I integrate field and laboratory approaches to study how genetic variation has been shaped by past selection, and how it will shape future adaptation. My ongoing research explores these questions through the lens of genetic conflict in the plant microbiome.

Genetic conflict in the plant microbiome

Nearly all species require mutualists to perform vital functions. However, many mutualism genes are also used in defense, raising the intriguing possibility that susceptibility to infection is a pleiotropic cost of mutualism. My goal is to resolve a fundamental paradox posed by the shared genetic control of beneficial & harmful symbioses: how do organisms attract mutualists while repelling parasites, and what are the ecological and evolutionary consequences of this conflict?

Figure 1

In collaboration with my postdoc advisor, John Stinchcombe, I developed a novel system to address these questions: I identified an ecologically relevant parasite that disrupts the mutualism between legumes and nitrogen-fixing bacteria (rhizobia). Legumes rely on nitrogen provided by rhizobia to grow in poor soil, but they are also infected by parasitic root-knot nematodes that steal nutrients. Rhizobia and nematodes form strikingly similar structures on plant roots (left), and the same plant genes mediate both interactions.

My ongoing research explores the genomic basis, ecological mediators, and evolutionary consequences of genetic conflict between the rhizobia mutualism and nematode parasitism in clovers in the genus Medicago.

The evolution of local adaptation

Local adaptation evolves because selection favors different optima in different environments. I study constraints on adaptation to understand why some organisms are poorly suited to their environment, and, ultimately, to infer when populations may fail to adapt to ecological change.

Constraints in natural landscapes prevent habitat choice. In collaboration with undergraduates in the REU program at Mountain Lake Biological Station, I used a genetic capture-recapture approach to reconstruct oviposition site choice, a classic signature of local adaptation, in wild female beetles (Bolitotherus cornutus). We found that although females avoided a high-mortality habitat in laboratory trials, this adaptive preference disappeared in the wild (Wood et al. accepted, The American Naturalist). Our results show that natural landscapes impose tradeoffs that override adaptive preferences to shape habitat use; reveal that these tradeoffs are significantly stronger than suggested by the laboratory-based work that dominates the habitat choice literature; and explained why these beetles are not locally adapted (Wood et al. 2013 Ecology and EvolutionWood et al. 2014 Behavioral Ecology).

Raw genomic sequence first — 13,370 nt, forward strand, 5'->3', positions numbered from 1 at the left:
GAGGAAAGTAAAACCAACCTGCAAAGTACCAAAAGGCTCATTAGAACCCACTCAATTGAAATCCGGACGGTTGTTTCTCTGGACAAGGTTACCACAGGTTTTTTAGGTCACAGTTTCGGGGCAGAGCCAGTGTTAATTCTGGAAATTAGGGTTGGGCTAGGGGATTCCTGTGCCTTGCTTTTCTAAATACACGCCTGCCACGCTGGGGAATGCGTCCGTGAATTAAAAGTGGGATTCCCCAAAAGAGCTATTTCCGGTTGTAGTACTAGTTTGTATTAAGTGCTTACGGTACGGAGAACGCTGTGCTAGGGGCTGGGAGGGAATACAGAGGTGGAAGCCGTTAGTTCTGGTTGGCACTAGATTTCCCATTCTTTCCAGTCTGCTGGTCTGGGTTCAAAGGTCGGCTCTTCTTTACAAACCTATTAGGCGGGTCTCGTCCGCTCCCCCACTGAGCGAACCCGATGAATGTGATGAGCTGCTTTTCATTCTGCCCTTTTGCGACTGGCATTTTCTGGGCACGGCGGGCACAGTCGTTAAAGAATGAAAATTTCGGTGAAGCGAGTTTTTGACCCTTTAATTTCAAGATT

The three host fungi of the forked fungus beetle Bolitotherus cornutus. Left: Fomes fomentarius. Center: Ganoderma applanatum. Right: Ganoderma tsugae.

Environmental effects on evolutionary potential

Genetic variation, the raw material of evolutionary change, determines a trait’s capacity to evolve (its “evolutionary potential”). The environment influences evolutionary potential by modifying gene expression, uncovering cryptic genetic variation under certain conditions. Using meta-analytical and theoretical approaches, I discovered that environmental effects on evolutionary potential—typically assumed to be minimal—are extensive and evolutionarily significant.

Environmental effects on evolutionary potential are extensive. Evolutionary potential in multivariate trait space is described by genetic correlations, the relationships between traits that influence evolution. In a meta-analysis, I found that differences in genetic correlations among environments were as large as evolved differences among populations (Wood & Brodie 2015 Evolution), demonstrating that environmental effects on genetic correlations rival other evolutionary forces (selection, migration, mutation, and genetic drift) (Wood and Brodie 2015 Evolution).

These effects interact with selection to alter the rate of evolution. Because selection favors different optima in different environments, environmental effects on evolutionary potential are likely to co-occur with changes in selection. In a simple analytical model, I showed that concurrent changes in evolutionary potential and selection alter evolutionary rates (Wood and Brodie 2016 Ecology Letters, recommended by Faculty of 1000). My research suggests that environmental effects on genetic constraint may play an outsize role in shaping evolutionary trajectories in an era of rapid environmental change.